4.17.2014

Video from KVIE

A face to the disease.

Occupational exposure

Well, this just came across my desk today - Occupation exposure among cast and crew. It brings up several interesting aspects- number one being, I wish I knew who the actor was! Maybe we could have a spokesperson for VF! Other than that selfish response, I think it also highlights a great source of data that is only available in California. No other state considers coccidioidomycosis as a work related injury. I imagine these are not the only cases of cluster infections, but it seems that it would be really helpful to follow more of these exposures, and combine with our soil analysis. I'll be reporting more on soil work, as my lab just got funding to expand theses studies and my hope is that we will have a very robust and scalable application for environmental detection.

4.16.2014

CSG 2014

Forgot to mention the annual Coccidioidomycosis meeting that happened weekend before last. It was very well attended, with some higher profile researchers giving talks. After the main meeting on Saturday, we had a gathering of folks interested in Cocci in the soil. Will post more info as it becomes available. For now, we are developing a linked in group. Comment or email to request joining.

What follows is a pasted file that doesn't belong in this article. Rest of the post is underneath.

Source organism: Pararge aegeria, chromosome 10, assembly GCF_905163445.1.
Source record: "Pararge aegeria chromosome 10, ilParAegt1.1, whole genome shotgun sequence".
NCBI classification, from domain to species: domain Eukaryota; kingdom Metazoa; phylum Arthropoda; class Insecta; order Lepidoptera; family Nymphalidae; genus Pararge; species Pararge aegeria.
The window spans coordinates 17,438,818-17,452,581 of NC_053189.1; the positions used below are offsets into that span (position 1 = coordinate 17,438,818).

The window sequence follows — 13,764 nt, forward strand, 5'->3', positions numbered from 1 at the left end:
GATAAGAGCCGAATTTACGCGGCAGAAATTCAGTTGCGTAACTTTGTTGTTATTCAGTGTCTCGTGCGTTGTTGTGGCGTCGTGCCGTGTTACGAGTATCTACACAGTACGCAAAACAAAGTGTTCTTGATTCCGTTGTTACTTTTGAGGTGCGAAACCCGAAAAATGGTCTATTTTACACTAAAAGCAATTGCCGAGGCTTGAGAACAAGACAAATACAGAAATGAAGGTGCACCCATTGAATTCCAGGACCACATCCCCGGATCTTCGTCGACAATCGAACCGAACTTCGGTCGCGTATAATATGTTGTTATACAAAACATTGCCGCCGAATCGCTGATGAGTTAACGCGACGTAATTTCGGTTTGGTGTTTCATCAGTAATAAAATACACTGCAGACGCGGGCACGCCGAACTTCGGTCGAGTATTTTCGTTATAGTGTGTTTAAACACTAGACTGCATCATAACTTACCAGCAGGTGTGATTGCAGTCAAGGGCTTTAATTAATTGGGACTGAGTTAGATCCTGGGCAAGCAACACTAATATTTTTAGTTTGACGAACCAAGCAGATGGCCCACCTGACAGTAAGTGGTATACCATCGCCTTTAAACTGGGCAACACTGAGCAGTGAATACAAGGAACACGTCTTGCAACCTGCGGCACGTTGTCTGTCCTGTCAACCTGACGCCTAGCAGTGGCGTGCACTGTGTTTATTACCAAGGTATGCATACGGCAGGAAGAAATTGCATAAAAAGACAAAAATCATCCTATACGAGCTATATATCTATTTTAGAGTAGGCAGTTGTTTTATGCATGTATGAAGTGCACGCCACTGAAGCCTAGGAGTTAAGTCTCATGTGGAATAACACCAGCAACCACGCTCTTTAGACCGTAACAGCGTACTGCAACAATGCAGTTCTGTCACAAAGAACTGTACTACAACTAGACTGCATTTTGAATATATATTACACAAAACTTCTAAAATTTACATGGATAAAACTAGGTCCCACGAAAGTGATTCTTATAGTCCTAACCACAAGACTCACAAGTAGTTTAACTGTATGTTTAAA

2.04.2014

More VF in the news

Another recent article on Daily Beast about Valley Fever. It goes on tho talk about the disease as a silent epidemic. It supports my previous post/update on why we need more basic research on this organism. It is undeniable that the disease burden has increased over the last 20 years- and we have no idea why. The recent drought, at its most extreme in the San Joaquin Valley (the "Valley" in VF) could increase conidia (aka spores) in the air/soil...or not. We don't have a good handle on the organism's biology or natural host. So, no idea if the CA drought will increase VF. We also don't understand why SOME people have such severe cases of VF. Is it fungal pathogenicity or human susceptibility? Or both? Or is it just dosage? Again, NIH willing, I hope to answer some of these questions! From another recent article, "Diseases that don't have a high profile also struggle for funding. Consider this: In the past 12 years, the National Institutes of Health has granted valley fever just 4 percent of the research funding it has directed toward . But valley fever has afflicted about four times more people than West Nile, with thousands more going undiagnosed. Valley fever has killed many more people, too." After getting a really crappy comment on our recent grant "only 4000 people have died form the disease" it makes me a bit irritated that the funding is so skewed...